Rabbit-Proof Fence (film)
Rabbit-Proof Fence is a 2002 Australian drama film based on the book Follow The Rabbit Proof Fence by Doris Pilkington Garimara. It concerns three mixed-race Aboriginal girls, who run away from the Moore River Native Settlement, north of Perth, in which they were placed in 1931, in order to return to their Aboriginal families. The film follows the girls as they trek for nine weeks along 1,500 miles (2414 km) of the Australian rabbit-proof fence to return to their community at Jigalong while being tracked by a white authority figure and a black tracker.
Molly Craig edit
- This is a true story - story of my sister Daisy, my cousin Gracie and me when we were little. Our people, the Jigalong mob, we were desert people then, walking all over our land. My mum told me about how the white people came to our country. They made a storehouse here at Jigalong - brought clothes and other things - flour, tobacco, tea. Gave them to us on ration day. We came there, made a camp nearby. They were building a long fence.
- She's pretty clever, that girl. She wants to go home. Yes she does
- I'm authorizing their removal.
- Just because people have Neolithic tools, Inspector, doesn't mean they have Neolithic minds.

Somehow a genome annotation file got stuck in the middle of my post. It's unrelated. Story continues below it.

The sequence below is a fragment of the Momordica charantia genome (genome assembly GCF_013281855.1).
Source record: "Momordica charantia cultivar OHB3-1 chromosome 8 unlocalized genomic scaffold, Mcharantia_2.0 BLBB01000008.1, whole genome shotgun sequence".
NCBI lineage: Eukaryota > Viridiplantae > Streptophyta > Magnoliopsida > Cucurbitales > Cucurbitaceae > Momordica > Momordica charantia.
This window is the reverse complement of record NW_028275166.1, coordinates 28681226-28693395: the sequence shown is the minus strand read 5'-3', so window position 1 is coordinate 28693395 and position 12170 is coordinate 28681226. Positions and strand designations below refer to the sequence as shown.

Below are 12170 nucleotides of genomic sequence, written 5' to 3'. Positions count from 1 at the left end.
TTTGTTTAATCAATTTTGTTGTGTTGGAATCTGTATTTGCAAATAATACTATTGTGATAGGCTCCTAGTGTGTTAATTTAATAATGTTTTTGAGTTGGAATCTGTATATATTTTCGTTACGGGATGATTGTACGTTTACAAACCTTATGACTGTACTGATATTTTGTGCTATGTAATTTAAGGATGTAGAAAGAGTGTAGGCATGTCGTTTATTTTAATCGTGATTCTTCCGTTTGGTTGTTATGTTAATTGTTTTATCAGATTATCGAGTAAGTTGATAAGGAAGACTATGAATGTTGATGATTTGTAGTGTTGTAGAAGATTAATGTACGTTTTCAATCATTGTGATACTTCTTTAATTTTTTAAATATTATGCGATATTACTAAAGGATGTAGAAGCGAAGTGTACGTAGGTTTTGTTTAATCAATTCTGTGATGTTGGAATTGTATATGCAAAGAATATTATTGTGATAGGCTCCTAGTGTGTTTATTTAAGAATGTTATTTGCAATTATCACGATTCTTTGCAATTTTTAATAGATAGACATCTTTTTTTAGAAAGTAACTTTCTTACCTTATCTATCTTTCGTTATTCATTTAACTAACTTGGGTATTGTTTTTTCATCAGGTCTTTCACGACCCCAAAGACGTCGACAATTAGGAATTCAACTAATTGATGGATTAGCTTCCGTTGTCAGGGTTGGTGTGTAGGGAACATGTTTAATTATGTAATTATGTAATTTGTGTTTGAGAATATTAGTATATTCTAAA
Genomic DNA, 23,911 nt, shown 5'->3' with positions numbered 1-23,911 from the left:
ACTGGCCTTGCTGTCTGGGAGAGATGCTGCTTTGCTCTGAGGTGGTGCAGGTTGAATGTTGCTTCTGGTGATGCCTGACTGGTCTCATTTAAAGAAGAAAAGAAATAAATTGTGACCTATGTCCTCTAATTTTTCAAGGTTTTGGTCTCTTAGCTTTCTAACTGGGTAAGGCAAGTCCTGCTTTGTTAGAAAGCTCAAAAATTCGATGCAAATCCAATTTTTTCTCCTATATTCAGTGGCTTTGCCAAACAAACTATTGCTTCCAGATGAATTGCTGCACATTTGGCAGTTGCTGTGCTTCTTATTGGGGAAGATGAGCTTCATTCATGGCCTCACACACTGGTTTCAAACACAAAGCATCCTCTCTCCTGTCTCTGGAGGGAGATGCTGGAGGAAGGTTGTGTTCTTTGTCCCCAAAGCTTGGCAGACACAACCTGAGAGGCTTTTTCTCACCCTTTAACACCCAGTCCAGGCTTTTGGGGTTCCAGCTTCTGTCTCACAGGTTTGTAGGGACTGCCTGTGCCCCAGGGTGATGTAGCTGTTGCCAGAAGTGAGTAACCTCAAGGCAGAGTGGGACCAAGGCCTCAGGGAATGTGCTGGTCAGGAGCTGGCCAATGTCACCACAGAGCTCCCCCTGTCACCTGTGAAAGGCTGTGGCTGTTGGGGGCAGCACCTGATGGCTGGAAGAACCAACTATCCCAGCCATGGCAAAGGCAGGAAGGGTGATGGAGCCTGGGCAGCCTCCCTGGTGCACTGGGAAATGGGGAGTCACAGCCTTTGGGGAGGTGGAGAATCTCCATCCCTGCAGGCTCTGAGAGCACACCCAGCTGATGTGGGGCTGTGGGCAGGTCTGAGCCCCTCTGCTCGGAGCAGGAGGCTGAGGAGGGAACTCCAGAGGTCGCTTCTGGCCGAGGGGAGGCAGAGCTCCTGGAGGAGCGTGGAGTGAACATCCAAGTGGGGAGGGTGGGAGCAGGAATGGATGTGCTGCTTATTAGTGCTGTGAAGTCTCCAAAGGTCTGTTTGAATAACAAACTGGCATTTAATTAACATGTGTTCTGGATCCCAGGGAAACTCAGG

- If only they would understand what we are trying to do for them.
- Notice, if you will, the half-caste child. Now, what is to happen to them? Are we to allow the creation of an unwanted third race? Should colours be encouraged to go back to the black? Or should they be advanced to white status and be absorbed in the white population?
- The continuing infiltration of white blood finally stamps out the black colour.
Constable Riggs edit
- It's the law, Maude. I got no say in it.
- Gracie: [In native language to her cousins] New clothes!
- Miss Jessop: This is your new home. We don't use that jabber here. You speak English.
- If you were kidnapped by the government, would you walk the 1500 miles back home?
- When the government kidnaps your children, you don't expect to see them again.
- If the government tore you away from your family, would you walk the 1500 miles back home?
- 1500 Miles Is A Long Way Home
- Follow Your Heart, Follow The Fence
- The True Story of a Family That Defied a Nation.
- A daring escape. An epic journey. The true story of 3 girls who walked 1500 miles to find their way home.
- Based on a True Story
- What if the government kidnapped your daughter?